By Omar Shariff
February 27, 2014
The Taipei Grand Mosque is the oldest and largest among Taiwan’s six mosques Image Credit: Supplied
“I learnt to cook while doing my compulsory service in the Taiwanese army,” reminiscences Dr Nouruddin Y. Ma. We are chatting at a café in Taipei, where he is accompanying a media delegation from the UAE and Jordan.
“No Halal food was served in the army, of course. But Muslim soldiers like me were given separate utensils and supplied with fish, which we could cook for ourselves. This was the respect shown by the government. In fact, my comrades envied me as I would be comfortably cooking fish for myself while they attended the drills. I am very happy and proud to be a Taiwanese Muslim.”
There are about 170,000 Muslims in Taiwan, out of which only about 60,000 are Taiwanese citizens, mostly descendants of the ethnic Hui people who migrated from mainland China in the late 1940s.
The majority is made up of foreign workers, mainly from Indonesia and Thailand. Put together, Muslims are but a drop in the ocean in this country of 24 million. But they face no discrimination and are allowed to practise their faith freely.
Professor Nouruddin, a PhD from San Francisco State University, has made it his mission to increase awareness about Muslim culture among the Taiwanese, and also to make Taiwan a destination favoured by foreign Muslim travellers, especially those from the Middle East.
“We have a very limited number of Muslims here. People don’t really understand us. But that is actually an opportunity for us. Chinese people respect anyone who follows any religion — they think that those who go to mosques, temples and churches are good people.”
But has the negative press that Islam and Muslims have received, especially since the attacks of 9/11, changed people’s attitudes? “Not at all. There is no effect of any news coverage. Local people just don’t care about international issues. They are simply not familiar with that stuff,” he said.
Dr Nouruddin believes that Chinese people feel their social mores and those of other Eastern cultures, such as Islam, are similar. “We, Chinese, value family a lot. People work all their lives to earn money for their families. Education is given prime importance; it is very crucial for Chinese people. We also appreciate children being disciplined. These are also Muslim values. Those who know about Islam appreciate its social values, such as absence of drinking and gambling. Both the government and people of Taiwan are very welcoming.”
The country has six mosques, with two in the capital Taipei, including the largest and oldest, the Taipei Grand Mosque. These mosques not only serve as places of worship but also act as community centres. On Fridays, there are sermons in both Chinese (Mandarin) and English (for the small but growing number of people from south Asia and the Middle East who have either made Taiwan their home or are frequent business visitors). There is a festive atmosphere every Friday, with people of different nationalities bringing along homemade food from their respective cuisines and sharing with others.
The authorities are trying to attract more and more visitors from the subcontinent and the Middle East to the small island. The idea is to find a niche market for travellers. Several small businessmen from the region visit Taiwan regularly or have small trading offices on the island. The country is a world leader in the manufacture of high-tech components, such as semi-conductors, which are sought by businesses worldwide. “This is where bodies such as the Chinese Muslim Association come in. The government is trying to create a Muslim-friendly environment by cooperating with the CMA, which issues the Halal certification for restaurants. The Tourism Bureau is working with travel agents and providing training courses.”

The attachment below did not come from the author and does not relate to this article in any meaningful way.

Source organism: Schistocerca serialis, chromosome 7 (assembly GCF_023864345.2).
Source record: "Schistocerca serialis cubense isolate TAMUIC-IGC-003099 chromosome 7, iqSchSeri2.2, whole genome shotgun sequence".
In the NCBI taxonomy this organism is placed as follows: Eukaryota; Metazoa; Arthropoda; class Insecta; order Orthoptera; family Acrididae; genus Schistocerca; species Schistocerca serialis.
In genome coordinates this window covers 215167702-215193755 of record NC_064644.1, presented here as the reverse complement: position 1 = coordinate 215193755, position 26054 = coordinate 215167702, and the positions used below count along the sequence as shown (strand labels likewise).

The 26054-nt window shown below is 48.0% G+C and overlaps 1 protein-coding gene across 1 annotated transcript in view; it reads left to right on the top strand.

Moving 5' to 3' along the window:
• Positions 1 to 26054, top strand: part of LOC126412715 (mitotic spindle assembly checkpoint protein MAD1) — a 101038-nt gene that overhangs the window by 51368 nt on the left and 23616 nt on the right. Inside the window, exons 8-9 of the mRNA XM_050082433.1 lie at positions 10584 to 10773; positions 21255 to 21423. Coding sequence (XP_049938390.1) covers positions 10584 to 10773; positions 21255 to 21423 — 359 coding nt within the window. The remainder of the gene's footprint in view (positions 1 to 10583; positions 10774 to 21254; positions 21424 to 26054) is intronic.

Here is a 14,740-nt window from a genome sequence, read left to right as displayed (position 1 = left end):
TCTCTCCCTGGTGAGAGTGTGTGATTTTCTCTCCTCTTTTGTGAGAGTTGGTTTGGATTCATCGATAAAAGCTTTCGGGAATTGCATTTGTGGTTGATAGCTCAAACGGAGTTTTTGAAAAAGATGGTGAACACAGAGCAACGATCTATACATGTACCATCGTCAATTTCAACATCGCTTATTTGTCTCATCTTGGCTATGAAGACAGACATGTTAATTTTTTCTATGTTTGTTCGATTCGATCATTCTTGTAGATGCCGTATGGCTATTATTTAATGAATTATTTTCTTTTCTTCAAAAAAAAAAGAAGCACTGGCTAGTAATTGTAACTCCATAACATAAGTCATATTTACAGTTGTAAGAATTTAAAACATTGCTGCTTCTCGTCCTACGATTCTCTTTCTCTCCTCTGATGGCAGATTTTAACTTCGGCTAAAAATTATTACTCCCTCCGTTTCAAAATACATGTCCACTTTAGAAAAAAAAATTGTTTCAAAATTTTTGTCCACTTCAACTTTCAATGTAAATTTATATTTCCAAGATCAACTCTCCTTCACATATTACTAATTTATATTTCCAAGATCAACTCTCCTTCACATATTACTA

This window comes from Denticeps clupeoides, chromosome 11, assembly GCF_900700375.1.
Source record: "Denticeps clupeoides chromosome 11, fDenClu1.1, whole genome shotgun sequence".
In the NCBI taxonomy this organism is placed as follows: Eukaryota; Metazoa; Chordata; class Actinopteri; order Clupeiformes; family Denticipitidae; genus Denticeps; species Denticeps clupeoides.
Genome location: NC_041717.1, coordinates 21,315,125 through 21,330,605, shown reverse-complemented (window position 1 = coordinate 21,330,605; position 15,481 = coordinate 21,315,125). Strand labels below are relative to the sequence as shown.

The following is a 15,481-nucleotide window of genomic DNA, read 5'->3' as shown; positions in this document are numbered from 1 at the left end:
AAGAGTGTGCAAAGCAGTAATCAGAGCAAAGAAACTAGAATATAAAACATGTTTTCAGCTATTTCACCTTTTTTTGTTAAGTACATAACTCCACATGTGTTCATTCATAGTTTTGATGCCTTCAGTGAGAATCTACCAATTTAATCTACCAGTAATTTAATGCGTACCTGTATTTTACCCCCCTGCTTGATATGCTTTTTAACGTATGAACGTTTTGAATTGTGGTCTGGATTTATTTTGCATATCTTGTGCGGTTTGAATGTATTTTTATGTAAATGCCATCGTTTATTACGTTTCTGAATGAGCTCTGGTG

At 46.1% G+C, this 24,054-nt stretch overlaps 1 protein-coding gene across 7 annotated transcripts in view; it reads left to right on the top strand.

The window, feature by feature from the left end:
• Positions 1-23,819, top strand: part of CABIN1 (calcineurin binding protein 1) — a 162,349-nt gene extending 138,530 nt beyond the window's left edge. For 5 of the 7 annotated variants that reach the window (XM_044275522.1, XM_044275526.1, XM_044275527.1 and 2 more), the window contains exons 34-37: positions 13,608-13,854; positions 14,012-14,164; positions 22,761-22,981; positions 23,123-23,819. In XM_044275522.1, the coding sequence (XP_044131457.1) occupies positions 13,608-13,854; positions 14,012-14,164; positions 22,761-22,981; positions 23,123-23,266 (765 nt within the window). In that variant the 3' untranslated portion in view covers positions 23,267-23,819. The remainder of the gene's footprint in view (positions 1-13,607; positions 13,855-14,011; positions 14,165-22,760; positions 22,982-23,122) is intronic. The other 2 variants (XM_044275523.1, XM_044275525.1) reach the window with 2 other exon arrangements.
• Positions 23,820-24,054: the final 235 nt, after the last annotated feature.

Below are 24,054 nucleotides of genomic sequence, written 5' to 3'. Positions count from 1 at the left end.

Many people have an image of Taiwan as just a manufacturing, almost industrial centre. While this is true to an extent, an hour’s drive from the bustling capital reveals the beauty of this island, 70 per cent of which is mountainous. In the central and eastern parts of Taiwan, one finds some of the most spectacular mountain-biking trails, and sights such as the Sun Moon Lake.
If Taipei aims to attract Muslim travellers, it has its work cut out. Language can be the main obstacle, followed by food. Even some of those in the tourist trade hardly speak any English. And the shortage of restaurants serving Halal food is obvious enough. Dr Nouruddin believes there is a reason for this. “The Muslims who first came to the island in 1949 [from mainland China] tended to be very well educated. They didn’t want to do non-white-collar jobs such as working in or even running restaurants. Hence, there was always a shortage of Halal restaurants. This gap was filled, to an extent, by Muslim immigrants from countries such as Thailand.”
Seated in his small office inside the Taipei Grand Mosque complex, Salahuding Ma, the secretary-general of the CMA, is very optimistic about attracting more visitors from the Middle East and the subcontinent and increasing the cultural exchange. “Our association [the CMA] was established in 1937, in mainland China. In Taiwan, we are registered with the government but are supported by donations from local Muslims. We are trying to bring communities and people together, especially travellers from the Middle East. We are working with the authorities to increase the number of a) Halal and b) Muslim-friendly restaurants. We are making huge progress — even exporting Halal food to other Far East countries.”
Salahuding, too, asserts that his community faces no discrimination in democratic Taiwan. “We are fully free to follow our traditions. And socially, there is no friction at all between the communities. Taiwanese society is tolerant.”
Omar Shariff is Deputy Editor, Weekend Review